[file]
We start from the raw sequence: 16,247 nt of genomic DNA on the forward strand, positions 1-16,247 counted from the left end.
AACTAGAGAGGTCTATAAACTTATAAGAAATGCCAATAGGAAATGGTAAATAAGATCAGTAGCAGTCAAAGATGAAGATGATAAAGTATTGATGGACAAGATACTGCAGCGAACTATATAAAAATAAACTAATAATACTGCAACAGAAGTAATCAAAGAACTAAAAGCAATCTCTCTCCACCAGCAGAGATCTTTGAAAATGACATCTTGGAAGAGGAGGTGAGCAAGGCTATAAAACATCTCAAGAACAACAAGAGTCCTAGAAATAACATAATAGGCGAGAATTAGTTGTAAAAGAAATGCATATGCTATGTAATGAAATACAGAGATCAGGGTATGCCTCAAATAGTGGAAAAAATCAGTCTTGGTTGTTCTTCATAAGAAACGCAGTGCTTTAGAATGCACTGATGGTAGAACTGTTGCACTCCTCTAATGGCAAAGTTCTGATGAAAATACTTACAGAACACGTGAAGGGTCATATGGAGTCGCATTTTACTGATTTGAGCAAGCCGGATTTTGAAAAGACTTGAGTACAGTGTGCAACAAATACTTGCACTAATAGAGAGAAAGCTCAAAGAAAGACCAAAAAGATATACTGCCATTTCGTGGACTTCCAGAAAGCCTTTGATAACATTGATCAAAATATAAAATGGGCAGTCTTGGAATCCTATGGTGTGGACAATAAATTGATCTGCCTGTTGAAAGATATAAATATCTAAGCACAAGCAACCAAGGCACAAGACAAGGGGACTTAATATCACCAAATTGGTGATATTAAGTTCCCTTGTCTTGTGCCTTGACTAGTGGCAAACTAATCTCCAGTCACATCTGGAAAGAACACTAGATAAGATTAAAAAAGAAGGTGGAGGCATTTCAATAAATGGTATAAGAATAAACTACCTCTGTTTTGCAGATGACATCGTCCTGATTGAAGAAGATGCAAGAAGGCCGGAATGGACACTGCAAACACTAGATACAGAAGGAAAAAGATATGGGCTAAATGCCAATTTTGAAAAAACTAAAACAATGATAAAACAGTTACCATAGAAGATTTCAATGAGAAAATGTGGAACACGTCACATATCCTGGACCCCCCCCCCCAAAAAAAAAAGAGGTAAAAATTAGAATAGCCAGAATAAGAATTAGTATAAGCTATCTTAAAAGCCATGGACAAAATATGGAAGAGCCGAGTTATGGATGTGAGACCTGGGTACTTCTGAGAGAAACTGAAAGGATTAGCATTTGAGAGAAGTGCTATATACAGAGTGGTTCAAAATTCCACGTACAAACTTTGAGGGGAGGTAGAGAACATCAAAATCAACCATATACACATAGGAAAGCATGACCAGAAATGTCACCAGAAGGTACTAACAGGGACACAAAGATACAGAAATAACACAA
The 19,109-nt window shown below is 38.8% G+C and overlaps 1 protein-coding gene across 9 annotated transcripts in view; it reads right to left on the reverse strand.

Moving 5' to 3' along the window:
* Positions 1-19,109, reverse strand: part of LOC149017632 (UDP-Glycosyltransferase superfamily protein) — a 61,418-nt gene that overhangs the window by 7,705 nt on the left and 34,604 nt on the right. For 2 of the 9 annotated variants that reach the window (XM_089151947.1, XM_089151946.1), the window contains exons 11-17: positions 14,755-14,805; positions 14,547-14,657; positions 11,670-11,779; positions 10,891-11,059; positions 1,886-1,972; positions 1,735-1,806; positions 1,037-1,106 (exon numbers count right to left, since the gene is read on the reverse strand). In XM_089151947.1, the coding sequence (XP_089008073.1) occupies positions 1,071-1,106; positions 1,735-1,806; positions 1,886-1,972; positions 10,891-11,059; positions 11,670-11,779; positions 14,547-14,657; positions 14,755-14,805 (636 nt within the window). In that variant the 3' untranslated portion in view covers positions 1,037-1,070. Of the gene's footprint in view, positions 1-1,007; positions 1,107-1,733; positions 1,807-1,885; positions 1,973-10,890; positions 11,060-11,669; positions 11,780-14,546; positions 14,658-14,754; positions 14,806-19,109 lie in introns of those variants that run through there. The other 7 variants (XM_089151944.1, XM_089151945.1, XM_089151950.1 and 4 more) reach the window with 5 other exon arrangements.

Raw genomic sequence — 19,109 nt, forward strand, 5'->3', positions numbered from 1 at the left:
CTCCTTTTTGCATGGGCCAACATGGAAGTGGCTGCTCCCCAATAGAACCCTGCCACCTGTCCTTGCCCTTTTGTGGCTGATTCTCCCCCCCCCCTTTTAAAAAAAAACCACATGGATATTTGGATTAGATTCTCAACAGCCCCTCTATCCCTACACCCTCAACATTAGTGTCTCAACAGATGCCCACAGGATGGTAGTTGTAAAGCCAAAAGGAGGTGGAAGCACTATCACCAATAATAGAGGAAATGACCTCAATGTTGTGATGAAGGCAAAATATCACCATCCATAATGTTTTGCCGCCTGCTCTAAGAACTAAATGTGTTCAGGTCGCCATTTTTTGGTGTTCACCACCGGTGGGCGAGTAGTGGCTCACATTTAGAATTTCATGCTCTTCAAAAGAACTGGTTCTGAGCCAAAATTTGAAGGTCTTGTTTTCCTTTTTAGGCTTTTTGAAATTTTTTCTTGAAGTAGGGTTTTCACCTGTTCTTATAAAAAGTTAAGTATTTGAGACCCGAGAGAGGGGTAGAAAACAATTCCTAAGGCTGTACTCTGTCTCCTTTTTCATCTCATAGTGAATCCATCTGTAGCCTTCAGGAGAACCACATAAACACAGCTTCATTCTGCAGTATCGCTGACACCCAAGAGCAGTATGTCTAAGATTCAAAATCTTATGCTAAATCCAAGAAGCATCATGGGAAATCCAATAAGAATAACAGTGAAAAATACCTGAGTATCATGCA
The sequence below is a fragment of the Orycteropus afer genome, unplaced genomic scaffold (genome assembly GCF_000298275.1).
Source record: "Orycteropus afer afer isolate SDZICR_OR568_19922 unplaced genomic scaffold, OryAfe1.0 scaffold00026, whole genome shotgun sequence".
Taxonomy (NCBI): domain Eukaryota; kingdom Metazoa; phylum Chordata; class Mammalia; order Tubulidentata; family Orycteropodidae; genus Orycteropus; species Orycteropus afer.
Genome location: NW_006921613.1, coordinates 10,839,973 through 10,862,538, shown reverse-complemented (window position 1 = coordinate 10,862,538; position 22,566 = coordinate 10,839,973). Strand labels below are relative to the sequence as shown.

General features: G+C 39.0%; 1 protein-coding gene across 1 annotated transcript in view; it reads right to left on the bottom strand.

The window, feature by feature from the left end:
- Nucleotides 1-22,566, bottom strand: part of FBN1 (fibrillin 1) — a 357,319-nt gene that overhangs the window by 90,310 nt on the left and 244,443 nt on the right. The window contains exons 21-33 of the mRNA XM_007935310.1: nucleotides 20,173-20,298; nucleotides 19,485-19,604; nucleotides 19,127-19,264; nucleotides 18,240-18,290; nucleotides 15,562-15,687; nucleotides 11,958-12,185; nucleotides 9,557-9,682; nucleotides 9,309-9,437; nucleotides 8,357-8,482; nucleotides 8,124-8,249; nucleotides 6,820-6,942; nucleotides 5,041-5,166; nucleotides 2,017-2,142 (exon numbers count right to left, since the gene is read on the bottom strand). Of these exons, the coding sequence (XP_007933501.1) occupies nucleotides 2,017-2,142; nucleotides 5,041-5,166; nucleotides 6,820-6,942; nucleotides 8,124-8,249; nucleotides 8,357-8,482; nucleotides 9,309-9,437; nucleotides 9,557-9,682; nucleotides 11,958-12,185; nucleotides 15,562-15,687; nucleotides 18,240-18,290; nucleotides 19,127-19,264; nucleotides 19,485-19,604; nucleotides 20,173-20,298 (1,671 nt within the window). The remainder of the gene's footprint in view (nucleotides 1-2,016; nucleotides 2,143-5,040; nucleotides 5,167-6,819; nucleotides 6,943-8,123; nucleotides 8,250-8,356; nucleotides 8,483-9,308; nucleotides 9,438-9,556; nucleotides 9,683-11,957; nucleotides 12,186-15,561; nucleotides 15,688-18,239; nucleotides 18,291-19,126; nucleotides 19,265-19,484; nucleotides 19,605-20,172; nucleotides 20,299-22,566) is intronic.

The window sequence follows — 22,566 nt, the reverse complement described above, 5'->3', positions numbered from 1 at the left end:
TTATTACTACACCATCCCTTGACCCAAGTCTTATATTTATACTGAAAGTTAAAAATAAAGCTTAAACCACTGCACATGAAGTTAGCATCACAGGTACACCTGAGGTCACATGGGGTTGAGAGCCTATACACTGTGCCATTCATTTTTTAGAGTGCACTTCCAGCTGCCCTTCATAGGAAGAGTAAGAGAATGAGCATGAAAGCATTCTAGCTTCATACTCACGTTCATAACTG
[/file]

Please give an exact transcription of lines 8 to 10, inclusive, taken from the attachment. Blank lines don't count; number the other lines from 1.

The sequence below is a fragment of the Orycteropus afer genome, unplaced genomic scaffold (genome assembly GCF_000298275.1).
Source record: "Orycteropus afer afer isolate SDZICR_OR568_19922 unplaced genomic scaffold, OryAfe1.0 scaffold00026, whole genome shotgun sequence".
Taxonomy (NCBI): domain Eukaryota; kingdom Metazoa; phylum Chordata; class Mammalia; order Tubulidentata; family Orycteropodidae; genus Orycteropus; species Orycteropus afer.